For those who aren’t sure how a blog is different from any other webpage, the main difference (in my opinion) is conversation. A blog includes two main components: a post, written by the blogger (author) on a particular topic; followed by comments, written by the readers and the blogger. The comments are the key. When I read a blog post, I can share my own thoughts and questions and start a conversation, not just with the author, but with other readers as well. It’s a little like a book club – minus the schedule and the snacks. I can read a book on my own. Or, I can read a book and then get together with others who have read the book and talk about it. This helps me connect with others who have similar interests, but who may or may not think the same way about what we’ve read. Our conversation can challenge my thinking and help me to see things from a new perspective.

Fortunately for us as educators, there are many blogs out there to help us expand our conversations. If you’re shy, you can start by just reading the posts and comments. Even the wallflower at a book club will probably learn something from listening to the conversation of others. Eventually I hope you’ll feel comfortable enough to make a comment of your own; to add your own voice to the conversation. This is a great way to make connections with teachers other than those you see on a daily basis.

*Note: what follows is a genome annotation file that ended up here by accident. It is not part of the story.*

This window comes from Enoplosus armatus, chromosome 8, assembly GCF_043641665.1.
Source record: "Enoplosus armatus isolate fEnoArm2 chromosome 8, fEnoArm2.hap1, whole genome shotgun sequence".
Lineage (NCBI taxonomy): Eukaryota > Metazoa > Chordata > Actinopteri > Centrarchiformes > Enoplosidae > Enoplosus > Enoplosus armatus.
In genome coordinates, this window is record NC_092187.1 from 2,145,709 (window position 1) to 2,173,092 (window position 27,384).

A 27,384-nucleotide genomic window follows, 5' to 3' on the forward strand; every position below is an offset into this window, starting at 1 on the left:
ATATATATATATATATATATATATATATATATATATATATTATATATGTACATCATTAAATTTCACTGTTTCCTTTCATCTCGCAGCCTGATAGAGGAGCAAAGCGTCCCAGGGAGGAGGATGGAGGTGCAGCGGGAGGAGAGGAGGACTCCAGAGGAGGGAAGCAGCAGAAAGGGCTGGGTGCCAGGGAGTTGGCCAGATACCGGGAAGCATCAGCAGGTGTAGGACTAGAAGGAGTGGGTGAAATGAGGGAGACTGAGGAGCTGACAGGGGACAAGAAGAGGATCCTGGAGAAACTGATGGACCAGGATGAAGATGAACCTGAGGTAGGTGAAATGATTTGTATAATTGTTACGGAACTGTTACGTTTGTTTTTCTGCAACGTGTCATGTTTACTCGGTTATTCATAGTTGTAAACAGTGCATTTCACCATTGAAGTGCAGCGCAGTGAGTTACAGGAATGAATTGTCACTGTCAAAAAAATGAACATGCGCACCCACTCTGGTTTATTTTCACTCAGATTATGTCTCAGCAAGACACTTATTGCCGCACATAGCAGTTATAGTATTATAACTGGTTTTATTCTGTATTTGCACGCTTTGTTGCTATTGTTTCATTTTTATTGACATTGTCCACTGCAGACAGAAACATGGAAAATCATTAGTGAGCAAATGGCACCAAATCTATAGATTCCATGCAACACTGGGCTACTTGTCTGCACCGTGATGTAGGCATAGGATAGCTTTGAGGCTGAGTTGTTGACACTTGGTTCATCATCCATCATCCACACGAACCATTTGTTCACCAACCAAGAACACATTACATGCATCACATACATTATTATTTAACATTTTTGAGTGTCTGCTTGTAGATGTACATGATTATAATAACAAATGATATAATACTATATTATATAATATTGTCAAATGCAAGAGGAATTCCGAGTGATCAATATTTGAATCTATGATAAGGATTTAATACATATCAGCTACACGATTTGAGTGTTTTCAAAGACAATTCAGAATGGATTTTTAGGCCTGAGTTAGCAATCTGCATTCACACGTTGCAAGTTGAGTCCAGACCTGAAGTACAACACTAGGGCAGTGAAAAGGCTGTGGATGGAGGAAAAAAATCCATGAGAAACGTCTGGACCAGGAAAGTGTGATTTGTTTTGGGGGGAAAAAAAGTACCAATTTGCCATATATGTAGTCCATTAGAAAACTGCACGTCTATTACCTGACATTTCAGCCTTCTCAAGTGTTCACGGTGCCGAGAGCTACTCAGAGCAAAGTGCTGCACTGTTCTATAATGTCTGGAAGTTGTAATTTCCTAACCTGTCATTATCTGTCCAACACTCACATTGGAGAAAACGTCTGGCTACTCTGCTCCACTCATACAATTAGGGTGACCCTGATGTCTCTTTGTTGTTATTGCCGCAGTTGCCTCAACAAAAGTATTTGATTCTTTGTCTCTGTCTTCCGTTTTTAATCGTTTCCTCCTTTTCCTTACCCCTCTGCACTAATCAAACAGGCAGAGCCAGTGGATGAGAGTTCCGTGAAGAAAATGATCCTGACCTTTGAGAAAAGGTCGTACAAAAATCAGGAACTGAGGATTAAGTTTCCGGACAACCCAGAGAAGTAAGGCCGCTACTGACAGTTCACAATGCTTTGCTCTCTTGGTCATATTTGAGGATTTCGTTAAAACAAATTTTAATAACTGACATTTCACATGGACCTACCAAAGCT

So how do you find good blogs? I’ll be honest. I find most of my blogs via Twitter…but that’s a topic for another post. There are a few organizations out there that publish lists of educational blogs. Teach 100 is a popular one that ranks blogs based on several different criteria. I haven’t found a way to search by topics though, so this one could take a while to sift through if you’re looking for something specific. A faster way is to search for your topic, but include the word “blog” in your search. For instance, a search for blog teaching math returned the following:

blog teaching math

You’ll have to click on a few titles and read a few posts and comments to decide if the blog is really of interest to you. Once you find a blog you like, check out sidebars and see if there is a “blogroll”. This is a list of other blogs that blogger follows….kind of like getting a book recommendation from someone in your book club. I’m working on adding a blog roll to Learn.Share.Repeat. – stay tuned! But if you’d like to check out a few blogs I read on a regular basis, take a look at these:

The Principal of Change  – George Couros is a principal and innovative learning consultant from Canada. His posts always push my thinking.

Blogging Through the Fourth Dimension – Pernille Ripp is a 7th grade teacher who blogs about developing passionate learners.

Free Technology for Teachers – Richard Byrne shares some of the most practical posts I’ve found and helps me stay on top of the “new things” out there for teachers and students.